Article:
Are "too big to fail" insurers about to have their tags changed?

Are "too big to fail" insurers about to have their tags changed? | Insurance Business America

Are "too big to fail" insurers about to have their tags changed?
They are not just two of the biggest names in insurance, but they are two of the biggest names in the financial world – so much so that American International Group (AIG) and Prudential Financial are, apparently, “too big to fail”.

The label “too big to fail” is a tag slapped on “systematically important” financial institutions (or Sifis for short) – in other words, businesses or financial organisations that are of such importance to a country’s economy that its central bank or government feels it must take measures to prevent it from ceasing to trade or going bankrupt. The concept has its critics, with those opposed believing it can prove to be a moral hazard in that the companies with the tag could potentially profit from it by taking high-risk positions.

In theory it may not sound like a bad thing to have this label attached to your business if there is the potential that the company could be saved from bankruptcy. However, with the tag comes a host of regulatory burdens that insurers are keen to escape from. Indeed earlier this year a federal judge ruled in favour of US insurance giant MetLife when it challenged the designation.

Now, AIG and Prudential appear to have their hopes pinned on a US government shake-up.

Whereas systematically important banks have their designation set in law as part of the post-financial crisis Dodd-Frank reform, whether or not insurance companies should have the label is determined by the Financial Stability Oversight Council (FSOC) which is made up of some of the country’s leading regulators such as the Consumer Financial Protection Bureau, the Federal Deposit Insurance Corporation and the Securities and Exchange Commission. However, Financial Times research has revealed that seven of the 10 voting members will have seen their terms expire or will have gone by the end of next year. Under existing rules, designations need a two-thirds majority vote, although the chairman of the FSOC, the Treasury Secretary, also carries the right to veto.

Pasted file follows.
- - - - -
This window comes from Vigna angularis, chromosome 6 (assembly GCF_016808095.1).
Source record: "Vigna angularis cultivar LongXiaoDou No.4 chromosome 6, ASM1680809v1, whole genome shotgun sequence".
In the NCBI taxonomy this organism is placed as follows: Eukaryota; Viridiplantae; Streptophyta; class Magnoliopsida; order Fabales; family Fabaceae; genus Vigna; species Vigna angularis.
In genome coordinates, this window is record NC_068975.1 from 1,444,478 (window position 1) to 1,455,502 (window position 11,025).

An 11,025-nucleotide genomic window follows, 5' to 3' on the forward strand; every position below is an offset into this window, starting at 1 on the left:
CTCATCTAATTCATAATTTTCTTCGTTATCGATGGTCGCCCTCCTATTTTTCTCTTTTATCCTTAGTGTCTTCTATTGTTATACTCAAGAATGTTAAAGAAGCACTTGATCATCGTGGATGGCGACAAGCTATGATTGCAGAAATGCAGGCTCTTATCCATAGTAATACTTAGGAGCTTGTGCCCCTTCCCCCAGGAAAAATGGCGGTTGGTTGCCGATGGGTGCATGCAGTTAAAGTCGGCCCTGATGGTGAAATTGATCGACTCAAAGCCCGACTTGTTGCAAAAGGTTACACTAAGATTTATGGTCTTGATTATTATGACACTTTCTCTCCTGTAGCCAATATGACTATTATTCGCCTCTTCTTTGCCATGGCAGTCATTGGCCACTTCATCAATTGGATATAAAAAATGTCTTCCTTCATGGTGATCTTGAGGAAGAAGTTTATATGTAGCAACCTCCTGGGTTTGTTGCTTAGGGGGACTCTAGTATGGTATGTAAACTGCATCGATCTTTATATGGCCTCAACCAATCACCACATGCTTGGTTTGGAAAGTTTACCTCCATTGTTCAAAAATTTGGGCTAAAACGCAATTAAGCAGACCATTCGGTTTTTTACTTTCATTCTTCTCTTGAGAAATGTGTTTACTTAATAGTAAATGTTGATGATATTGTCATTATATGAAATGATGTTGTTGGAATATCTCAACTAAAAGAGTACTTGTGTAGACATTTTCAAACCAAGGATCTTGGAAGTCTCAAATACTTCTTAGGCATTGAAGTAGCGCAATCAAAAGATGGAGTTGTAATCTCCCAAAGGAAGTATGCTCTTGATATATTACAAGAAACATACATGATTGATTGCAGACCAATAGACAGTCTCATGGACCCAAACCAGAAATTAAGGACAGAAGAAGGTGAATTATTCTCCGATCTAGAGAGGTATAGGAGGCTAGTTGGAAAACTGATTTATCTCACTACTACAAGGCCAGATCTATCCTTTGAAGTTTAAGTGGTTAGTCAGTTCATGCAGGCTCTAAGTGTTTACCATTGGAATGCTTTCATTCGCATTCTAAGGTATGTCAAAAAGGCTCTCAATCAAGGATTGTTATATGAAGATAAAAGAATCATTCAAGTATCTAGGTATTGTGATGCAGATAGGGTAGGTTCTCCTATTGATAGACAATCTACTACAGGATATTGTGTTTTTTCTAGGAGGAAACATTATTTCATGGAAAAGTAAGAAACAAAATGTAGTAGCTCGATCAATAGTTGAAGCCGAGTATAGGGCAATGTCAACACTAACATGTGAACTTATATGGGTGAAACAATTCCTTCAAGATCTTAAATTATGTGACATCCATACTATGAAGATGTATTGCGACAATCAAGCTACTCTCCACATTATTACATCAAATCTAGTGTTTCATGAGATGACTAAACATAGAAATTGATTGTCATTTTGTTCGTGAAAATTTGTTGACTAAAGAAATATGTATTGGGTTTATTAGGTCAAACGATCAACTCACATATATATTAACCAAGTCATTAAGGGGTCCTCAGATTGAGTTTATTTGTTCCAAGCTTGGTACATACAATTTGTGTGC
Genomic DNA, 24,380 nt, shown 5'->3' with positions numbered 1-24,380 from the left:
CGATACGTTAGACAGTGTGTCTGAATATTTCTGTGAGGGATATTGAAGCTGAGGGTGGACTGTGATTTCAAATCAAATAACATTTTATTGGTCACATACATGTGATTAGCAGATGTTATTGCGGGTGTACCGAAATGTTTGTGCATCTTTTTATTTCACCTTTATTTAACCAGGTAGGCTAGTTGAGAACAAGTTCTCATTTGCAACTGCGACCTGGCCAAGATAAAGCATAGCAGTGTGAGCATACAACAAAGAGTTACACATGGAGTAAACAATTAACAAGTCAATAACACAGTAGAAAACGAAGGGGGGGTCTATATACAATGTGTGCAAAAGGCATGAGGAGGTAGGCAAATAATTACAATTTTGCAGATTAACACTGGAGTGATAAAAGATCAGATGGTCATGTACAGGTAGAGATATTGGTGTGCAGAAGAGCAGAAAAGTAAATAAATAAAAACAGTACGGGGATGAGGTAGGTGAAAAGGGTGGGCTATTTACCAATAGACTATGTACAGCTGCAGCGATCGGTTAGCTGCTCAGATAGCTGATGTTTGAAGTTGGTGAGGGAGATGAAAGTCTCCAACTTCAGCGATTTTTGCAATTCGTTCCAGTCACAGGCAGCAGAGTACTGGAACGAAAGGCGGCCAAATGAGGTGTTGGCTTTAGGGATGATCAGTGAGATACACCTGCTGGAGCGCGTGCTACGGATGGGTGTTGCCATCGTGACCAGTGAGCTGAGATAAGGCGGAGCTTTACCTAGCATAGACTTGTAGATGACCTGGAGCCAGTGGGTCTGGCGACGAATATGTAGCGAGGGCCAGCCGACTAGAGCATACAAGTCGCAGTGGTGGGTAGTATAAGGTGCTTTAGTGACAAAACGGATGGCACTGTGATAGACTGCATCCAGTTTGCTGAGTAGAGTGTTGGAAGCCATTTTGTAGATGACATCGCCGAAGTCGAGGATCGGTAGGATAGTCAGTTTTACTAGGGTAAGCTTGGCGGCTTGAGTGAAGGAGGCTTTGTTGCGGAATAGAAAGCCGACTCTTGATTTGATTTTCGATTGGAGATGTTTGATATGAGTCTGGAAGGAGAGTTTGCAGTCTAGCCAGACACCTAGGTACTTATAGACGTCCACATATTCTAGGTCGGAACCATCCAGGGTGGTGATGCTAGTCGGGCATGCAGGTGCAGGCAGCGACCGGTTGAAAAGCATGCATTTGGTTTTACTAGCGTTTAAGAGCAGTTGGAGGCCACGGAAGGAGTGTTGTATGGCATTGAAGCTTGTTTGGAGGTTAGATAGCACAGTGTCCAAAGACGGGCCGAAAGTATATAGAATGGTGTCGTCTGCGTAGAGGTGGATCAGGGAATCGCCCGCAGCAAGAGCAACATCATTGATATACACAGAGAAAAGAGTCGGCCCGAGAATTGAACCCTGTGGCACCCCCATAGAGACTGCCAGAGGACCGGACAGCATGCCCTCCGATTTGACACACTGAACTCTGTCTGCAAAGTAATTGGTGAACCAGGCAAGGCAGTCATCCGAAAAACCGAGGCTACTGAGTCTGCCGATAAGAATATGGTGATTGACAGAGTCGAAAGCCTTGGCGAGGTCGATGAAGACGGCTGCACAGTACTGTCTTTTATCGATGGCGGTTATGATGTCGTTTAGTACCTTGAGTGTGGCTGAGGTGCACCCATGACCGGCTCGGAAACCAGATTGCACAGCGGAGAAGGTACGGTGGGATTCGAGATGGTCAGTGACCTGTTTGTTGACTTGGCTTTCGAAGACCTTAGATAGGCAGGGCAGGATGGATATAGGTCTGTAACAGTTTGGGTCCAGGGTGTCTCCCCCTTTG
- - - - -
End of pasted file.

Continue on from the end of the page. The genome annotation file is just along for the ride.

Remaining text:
The new chairman, chosen by Donald Trump, will be ex-Goldman Sachs banker Steven Mnuchin, and hopes are high that this will shake things up for the insurance giants.

Speaking to the Financial Times, Capital Alpha’s director Ian Katz remarked that “most Republicans have not supported the Sifi designations” and that he expects “by early 2018, give or take a little bit, AIG and Prudential will have their Sifi designations rescinded”.

Back in April this year, Prudential Financial spokesman Scot Hoffman was asked by USA Today about  whether it could follow in the footsteps of MetLife in an effort to join the exodus from the “too big to fail” label and said: “We continuously review developments that impact our company, and we are evaluating what is in the best interests of the company and our stakeholders”. Meanwhile AIG CEO Peter Hancock told CNBC that the federal court decision “certainly opens the door to that opportunity”.

Now it appears that with the Republicans set to take power, the door has swung open even wider – and two household names in insurance internationally may soon be free of requirements to hold capital reserves against losses and strict regulatory oversight.


Related stories:
These insurers may trigger a financial crisis if they fail
US lawyer asks court to reinstate MetLife too big to fail tag